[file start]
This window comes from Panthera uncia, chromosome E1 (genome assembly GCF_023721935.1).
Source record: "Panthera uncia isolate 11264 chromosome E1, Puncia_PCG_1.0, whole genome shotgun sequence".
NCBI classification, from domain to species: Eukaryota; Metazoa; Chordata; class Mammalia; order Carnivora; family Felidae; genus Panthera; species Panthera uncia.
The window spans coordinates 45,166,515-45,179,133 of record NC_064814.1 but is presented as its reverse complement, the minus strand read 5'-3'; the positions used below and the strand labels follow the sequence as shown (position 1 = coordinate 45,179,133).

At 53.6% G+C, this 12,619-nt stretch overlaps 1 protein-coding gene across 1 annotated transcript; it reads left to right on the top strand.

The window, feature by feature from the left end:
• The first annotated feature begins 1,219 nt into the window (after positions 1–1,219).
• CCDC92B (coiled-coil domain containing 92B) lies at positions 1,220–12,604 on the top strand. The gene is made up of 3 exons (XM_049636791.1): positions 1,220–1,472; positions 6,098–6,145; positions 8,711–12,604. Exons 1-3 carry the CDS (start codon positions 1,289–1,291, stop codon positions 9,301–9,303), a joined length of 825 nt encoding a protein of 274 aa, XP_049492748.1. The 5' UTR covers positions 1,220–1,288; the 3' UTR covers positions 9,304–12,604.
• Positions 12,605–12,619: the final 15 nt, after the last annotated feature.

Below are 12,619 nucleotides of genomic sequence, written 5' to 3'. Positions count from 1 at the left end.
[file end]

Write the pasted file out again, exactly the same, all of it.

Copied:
This window comes from Panthera uncia, chromosome E1 (genome assembly GCF_023721935.1).
Source record: "Panthera uncia isolate 11264 chromosome E1, Puncia_PCG_1.0, whole genome shotgun sequence".
NCBI classification, from domain to species: Eukaryota; Metazoa; Chordata; class Mammalia; order Carnivora; family Felidae; genus Panthera; species Panthera uncia.
The window spans coordinates 45,166,515-45,179,133 of record NC_064814.1 but is presented as its reverse complement, the minus strand read 5'-3'; the positions used below and the strand labels follow the sequence as shown (position 1 = coordinate 45,179,133).

At 53.6% G+C, this 12,619-nt stretch overlaps 1 protein-coding gene across 1 annotated transcript; it reads left to right on the top strand.

The window, feature by feature from the left end:
• The first annotated feature begins 1,219 nt into the window (after positions 1–1,219).
• CCDC92B (coiled-coil domain containing 92B) lies at positions 1,220–12,604 on the top strand. The gene is made up of 3 exons (XM_049636791.1): positions 1,220–1,472; positions 6,098–6,145; positions 8,711–12,604. Exons 1-3 carry the CDS (start codon positions 1,289–1,291, stop codon positions 9,301–9,303), a joined length of 825 nt encoding a protein of 274 aa, XP_049492748.1. The 5' UTR covers positions 1,220–1,288; the 3' UTR covers positions 9,304–12,604.
• Positions 12,605–12,619: the final 15 nt, after the last annotated feature.

Below are 12,619 nucleotides of genomic sequence, written 5' to 3'. Positions count from 1 at the left end.